Digestive System

2-D says, “We Monarchs are herbivores. More specifically, since our caterpillars eat leaves, the technical term that describes that is ‘folivore’ (which means leaf-eater) and since we adult butterflies sip nectar, the technical term for that is ‘nectarivore’ (which means nectar-eater). We don’t like animals that are insectivores, because they might eat us, so we evolved a really-good defense against them. The leaves which our caterpillars eat contain some toxic chemicals, and the caterpillars just store those in safe places within their bodies. Even once we reach adulthood, we still have those chemicals stored in our bodies. All it takes is one taste of one Monarch to convince a would-be predator to leave us alone. Thus, along with tasting really bad, we also have evolved our bright orange-and-black color pattern as warning coloration. We don’t have to hide from predators. We just advertize our bad taste with our bright colors, and they know not to mess with us.”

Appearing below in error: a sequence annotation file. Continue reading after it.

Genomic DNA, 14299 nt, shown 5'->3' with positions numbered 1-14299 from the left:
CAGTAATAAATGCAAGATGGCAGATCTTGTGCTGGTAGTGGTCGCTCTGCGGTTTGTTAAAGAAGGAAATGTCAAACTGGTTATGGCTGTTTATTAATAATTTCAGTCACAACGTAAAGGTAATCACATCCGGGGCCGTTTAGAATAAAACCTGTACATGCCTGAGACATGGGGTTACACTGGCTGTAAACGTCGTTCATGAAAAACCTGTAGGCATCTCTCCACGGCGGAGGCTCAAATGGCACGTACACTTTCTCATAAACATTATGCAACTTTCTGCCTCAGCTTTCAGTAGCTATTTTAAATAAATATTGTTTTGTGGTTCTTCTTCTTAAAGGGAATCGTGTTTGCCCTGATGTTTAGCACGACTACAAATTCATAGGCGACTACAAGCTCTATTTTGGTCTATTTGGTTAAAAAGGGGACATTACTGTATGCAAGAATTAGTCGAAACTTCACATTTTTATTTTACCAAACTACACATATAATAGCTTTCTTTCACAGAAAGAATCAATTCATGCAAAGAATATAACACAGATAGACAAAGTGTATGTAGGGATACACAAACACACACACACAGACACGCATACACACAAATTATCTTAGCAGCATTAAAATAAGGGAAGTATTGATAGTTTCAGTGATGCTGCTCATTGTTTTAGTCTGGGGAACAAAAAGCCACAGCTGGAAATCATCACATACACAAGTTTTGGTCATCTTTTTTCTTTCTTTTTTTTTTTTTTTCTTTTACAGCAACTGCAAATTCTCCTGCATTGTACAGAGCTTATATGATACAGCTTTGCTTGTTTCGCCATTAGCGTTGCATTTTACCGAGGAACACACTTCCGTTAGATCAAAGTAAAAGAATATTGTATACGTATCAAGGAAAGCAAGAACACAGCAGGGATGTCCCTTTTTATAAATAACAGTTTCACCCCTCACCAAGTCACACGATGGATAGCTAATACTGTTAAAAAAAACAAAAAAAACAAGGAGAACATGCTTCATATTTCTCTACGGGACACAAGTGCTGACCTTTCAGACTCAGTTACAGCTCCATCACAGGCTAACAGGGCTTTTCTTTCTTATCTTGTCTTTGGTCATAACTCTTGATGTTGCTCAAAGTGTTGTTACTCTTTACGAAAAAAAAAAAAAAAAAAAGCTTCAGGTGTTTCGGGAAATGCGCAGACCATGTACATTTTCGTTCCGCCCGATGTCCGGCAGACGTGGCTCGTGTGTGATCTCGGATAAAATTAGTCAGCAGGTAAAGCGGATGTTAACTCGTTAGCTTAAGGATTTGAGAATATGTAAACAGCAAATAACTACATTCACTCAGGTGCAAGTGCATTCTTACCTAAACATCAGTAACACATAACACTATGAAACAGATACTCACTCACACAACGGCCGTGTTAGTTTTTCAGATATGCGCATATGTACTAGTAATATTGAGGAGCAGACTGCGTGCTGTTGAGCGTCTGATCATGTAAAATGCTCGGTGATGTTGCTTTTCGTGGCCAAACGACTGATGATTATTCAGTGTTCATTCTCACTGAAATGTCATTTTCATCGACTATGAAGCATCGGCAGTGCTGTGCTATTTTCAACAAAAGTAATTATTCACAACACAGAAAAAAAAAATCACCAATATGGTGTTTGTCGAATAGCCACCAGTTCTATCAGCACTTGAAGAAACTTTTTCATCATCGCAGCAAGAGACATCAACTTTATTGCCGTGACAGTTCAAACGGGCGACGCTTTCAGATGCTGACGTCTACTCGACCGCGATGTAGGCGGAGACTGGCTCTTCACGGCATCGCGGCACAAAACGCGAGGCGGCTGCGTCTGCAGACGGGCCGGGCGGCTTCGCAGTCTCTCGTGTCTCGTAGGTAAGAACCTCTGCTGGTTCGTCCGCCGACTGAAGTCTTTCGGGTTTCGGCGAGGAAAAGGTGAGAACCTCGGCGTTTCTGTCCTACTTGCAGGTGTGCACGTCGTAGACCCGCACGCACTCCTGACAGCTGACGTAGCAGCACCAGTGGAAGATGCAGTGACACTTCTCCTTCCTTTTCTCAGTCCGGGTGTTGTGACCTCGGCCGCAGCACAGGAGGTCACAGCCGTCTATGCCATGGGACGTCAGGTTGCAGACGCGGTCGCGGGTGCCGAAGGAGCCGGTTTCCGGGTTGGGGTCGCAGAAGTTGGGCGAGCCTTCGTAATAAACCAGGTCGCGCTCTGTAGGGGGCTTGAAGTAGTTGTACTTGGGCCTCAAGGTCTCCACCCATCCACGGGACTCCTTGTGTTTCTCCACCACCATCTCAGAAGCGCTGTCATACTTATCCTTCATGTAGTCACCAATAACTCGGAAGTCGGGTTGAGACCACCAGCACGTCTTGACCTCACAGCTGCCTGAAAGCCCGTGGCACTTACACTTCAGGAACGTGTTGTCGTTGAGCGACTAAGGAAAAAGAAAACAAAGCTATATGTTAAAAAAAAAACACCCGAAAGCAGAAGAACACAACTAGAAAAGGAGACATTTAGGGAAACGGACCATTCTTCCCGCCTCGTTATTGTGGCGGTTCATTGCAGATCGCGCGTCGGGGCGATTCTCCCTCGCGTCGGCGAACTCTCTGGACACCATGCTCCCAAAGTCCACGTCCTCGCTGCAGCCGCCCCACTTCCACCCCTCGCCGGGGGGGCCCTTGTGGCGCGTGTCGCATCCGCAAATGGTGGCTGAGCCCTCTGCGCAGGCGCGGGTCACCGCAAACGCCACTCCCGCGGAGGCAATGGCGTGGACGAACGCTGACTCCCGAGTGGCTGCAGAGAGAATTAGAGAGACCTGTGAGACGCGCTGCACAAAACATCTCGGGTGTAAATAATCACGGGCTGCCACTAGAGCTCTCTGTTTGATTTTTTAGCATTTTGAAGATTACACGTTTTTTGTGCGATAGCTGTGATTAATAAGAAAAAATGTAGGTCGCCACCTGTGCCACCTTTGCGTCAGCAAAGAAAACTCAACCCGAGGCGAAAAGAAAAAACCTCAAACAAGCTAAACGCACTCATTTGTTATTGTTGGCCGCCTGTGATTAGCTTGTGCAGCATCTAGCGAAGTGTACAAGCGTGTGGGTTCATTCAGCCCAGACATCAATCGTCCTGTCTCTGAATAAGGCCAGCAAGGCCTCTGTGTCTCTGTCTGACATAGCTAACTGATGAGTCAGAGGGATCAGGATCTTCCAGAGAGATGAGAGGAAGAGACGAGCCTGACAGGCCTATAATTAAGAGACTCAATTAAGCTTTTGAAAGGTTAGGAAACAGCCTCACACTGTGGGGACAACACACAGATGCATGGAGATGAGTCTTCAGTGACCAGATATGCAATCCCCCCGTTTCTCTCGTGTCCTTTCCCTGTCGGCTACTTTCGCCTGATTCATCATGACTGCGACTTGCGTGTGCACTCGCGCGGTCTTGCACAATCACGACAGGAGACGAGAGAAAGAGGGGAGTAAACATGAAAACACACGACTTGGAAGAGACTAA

Types of Diets:

Most animals have one of three main types of diets: they are either carnivores (carni = flesh; vore = to eat, devour), herbivores (herbi = grass), or omnivores (omni = all). Most humans fall into the last category. In humans, herbivores are usually called vegetarians. Strict vegetarians who consume no animal products, whatsoever, are called vegans. Some people are lacto-ovo-vegetarians, meaning that they also eat dairy products (lacto) and eggs (ovo).